Letter From New York 01 20 15 After Viewing El Greco…

Waking to the sounds of the city this morning, I sipped coffee while listening to the beep beep beep of trucks backing up on the street outside the apartment. After the quiet of the countryside, it was interesting to be surrounded by the urban roar.

This is the closing week for the El Greco exhibit at The Metropolitan Museum of Art and I met my friend David Wolf there just as the museum opened so that we could explore without the midday crowds. Once we knew where to go to find El Greco, we found ourselves waylaid by the wonders of the museum.

Eventually we reached the exhibit, not monumental but incredibly impressive. Gathered in the R H Macy Gallery were perhaps forty of the master’s works, each one demanding time to process.

It is easy to see why El Greco is considered a major influence on modern painters. Picasso, Monet, the German impressionists, all claimed he inspired them. His work seems out of sync with the times in which he painted, his works bolder, brighter and more dynamic than those of his contemporaries. At least that is how it seemed to me.

We tarried a good long time and then went our separate ways, David to his lawyering, me to an inbox chock a block with emails.

While I was taking in the works of El Greco, the Mayor of New York, Bill DeBlasio, was in Paris, paying respects to the victims of the recent terrorist attack there. He laid flowers at a memorial.

And while I was perusing El Greco, the Mayor of Paris announced that she was going to sue Fox News for defaming her city by declaring there were “No Go” zones in the city, off limits to anyone who was not Muslim.

Fox has apologized at least four times for the inaccuracy of its statements. Apparently it is not enough to placate Madame Hidalgo. One of Fox’s terrorism “experts” declared that Birmingham in England was also a “No Go” zone. That nearly caused Prime Minister Cameron to choke on his porridge.

As I sit writing this the residence of the President of Yemen appears to be under attack, causing fears of a coup in that country. The brothers who carried out the Charlie Hebdo attack proclaimed their allegiance to Al Qaeda in the Arabian Peninsula, which is based in Yemen.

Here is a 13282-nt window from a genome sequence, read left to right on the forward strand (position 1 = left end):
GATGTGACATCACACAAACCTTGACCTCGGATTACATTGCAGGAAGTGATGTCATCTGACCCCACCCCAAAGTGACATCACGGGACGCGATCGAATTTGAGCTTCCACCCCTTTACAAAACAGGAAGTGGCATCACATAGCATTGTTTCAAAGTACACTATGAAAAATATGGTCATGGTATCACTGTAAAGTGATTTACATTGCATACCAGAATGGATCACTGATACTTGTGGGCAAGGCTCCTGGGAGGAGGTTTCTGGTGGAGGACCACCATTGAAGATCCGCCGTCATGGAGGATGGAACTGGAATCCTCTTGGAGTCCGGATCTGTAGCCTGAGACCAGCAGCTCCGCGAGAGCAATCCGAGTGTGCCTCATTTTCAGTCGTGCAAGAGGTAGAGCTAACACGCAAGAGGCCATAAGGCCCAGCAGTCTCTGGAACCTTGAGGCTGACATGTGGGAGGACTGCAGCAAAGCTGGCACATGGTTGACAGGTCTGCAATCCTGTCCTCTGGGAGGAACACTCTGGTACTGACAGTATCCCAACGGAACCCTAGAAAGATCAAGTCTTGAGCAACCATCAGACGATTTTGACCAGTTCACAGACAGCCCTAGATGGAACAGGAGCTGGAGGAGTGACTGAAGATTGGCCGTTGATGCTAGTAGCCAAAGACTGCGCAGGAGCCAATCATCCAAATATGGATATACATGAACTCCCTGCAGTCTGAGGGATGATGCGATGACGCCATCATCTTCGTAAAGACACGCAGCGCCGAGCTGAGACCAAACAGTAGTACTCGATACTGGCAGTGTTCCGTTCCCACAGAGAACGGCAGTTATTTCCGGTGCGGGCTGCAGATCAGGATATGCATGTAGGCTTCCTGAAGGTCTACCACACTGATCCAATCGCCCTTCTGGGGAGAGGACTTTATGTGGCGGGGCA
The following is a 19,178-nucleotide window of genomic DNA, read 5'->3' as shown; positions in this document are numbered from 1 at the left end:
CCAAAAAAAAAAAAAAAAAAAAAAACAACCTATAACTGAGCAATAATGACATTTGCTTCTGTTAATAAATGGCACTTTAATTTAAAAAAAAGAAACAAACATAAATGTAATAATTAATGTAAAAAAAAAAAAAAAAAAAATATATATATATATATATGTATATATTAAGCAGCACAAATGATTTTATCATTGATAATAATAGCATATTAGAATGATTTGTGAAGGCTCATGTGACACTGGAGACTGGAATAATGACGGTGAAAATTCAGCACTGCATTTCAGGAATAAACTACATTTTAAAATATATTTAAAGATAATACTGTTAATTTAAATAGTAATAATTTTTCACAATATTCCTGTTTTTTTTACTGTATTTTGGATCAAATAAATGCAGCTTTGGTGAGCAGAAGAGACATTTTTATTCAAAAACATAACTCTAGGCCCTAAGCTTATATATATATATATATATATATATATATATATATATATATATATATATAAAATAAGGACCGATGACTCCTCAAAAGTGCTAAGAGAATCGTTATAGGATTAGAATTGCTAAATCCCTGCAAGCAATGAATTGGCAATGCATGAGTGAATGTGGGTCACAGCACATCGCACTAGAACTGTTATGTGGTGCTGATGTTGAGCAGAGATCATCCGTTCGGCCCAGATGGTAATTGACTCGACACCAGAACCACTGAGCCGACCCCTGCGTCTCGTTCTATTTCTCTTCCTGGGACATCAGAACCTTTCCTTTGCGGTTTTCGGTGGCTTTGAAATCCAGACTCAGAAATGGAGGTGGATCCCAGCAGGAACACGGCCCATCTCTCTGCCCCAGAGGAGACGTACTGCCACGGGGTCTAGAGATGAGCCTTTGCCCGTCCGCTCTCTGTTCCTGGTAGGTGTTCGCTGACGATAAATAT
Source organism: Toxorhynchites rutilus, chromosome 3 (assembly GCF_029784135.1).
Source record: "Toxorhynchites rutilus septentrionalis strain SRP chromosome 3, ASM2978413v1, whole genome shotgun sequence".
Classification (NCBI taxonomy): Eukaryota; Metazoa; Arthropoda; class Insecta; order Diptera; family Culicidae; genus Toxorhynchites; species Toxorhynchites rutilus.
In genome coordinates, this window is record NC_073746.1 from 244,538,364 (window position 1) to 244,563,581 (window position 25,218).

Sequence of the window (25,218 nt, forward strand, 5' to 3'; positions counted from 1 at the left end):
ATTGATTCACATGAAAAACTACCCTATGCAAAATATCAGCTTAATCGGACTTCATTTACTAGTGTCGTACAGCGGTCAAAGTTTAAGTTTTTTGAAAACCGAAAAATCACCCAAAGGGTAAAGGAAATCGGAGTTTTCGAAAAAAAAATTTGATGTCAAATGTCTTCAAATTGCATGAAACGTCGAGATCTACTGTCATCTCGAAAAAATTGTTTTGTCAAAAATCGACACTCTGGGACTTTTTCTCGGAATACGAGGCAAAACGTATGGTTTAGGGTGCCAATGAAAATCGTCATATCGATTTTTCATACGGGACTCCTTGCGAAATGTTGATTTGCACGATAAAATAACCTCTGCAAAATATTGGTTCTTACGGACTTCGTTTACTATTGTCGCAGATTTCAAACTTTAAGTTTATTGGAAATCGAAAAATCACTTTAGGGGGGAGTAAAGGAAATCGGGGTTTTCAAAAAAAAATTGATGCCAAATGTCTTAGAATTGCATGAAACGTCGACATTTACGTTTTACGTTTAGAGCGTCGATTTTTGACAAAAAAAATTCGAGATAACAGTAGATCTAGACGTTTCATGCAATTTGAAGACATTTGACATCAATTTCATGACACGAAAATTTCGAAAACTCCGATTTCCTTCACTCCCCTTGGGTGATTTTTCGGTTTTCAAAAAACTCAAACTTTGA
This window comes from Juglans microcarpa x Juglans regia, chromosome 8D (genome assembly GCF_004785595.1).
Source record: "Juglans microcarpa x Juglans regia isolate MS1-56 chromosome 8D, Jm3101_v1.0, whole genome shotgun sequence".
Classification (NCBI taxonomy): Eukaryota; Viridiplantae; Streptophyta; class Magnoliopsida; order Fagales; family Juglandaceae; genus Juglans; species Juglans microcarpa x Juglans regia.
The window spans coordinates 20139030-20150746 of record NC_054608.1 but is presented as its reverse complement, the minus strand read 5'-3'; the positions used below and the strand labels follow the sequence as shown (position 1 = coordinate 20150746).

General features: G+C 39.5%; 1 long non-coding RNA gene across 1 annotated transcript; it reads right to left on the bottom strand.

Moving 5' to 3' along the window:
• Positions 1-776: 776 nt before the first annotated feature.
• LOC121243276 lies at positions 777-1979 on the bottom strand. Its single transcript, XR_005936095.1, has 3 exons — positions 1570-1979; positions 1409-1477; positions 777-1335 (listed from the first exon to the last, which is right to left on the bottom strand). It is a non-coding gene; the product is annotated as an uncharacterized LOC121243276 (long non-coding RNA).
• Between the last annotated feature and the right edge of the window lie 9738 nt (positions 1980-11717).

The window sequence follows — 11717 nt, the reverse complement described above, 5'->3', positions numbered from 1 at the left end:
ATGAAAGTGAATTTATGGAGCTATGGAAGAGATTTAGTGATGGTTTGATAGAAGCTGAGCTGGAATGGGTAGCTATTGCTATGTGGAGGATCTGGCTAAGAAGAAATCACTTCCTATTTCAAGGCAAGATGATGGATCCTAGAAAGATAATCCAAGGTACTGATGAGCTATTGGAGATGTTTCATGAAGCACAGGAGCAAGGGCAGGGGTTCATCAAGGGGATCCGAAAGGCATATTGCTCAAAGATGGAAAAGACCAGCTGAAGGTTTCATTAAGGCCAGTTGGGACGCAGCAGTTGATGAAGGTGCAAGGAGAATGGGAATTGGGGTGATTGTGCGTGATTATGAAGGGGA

I doubt anyone wants more instability there.

Tonight, President Obama goes in front of the nation to deliver his sixth State of the Union address. He will be going back to his theme of raising taxes on the wealthy and increasing fees on banks. I doubt he thinks he will get this accomplished with a Republican Congress and Senate but I am sure he is framing the conversation for the Post Obama era, which is rapidly approaching.

I hope no ones boos him this year. Remember that?

Usually, I don’t watch the State of the Union address because I have unwittingly made a social engagement for the same evening, as I have done this year. As President Obama outlines his plans for the coming year, I will be sitting at dinner with a friend who works for Fordham. I will catch up later, when I get home and all the dissection is happening.

Out in space the Dawn spacecraft is closing in on the dwarf planet, Ceres, and soon we’ll get a look at the largest chunk in the asteroid belt. Scientists are all a titter over their first close look at this celestial body.

And in Herculaneum there is a villa destroyed in the eruption of Mt. Vesuvius some 1900 years ago. In its library there is a treasure trove of manuscripts, which were scorched and have been unreadable. With technology, it looks as if they will be able to be read again without damaging them.

It is nice to think that we may recover more knowledge from the ancients after all this time. It should be a good library; the villa was owned by Julius Caesar’s father-in-law.

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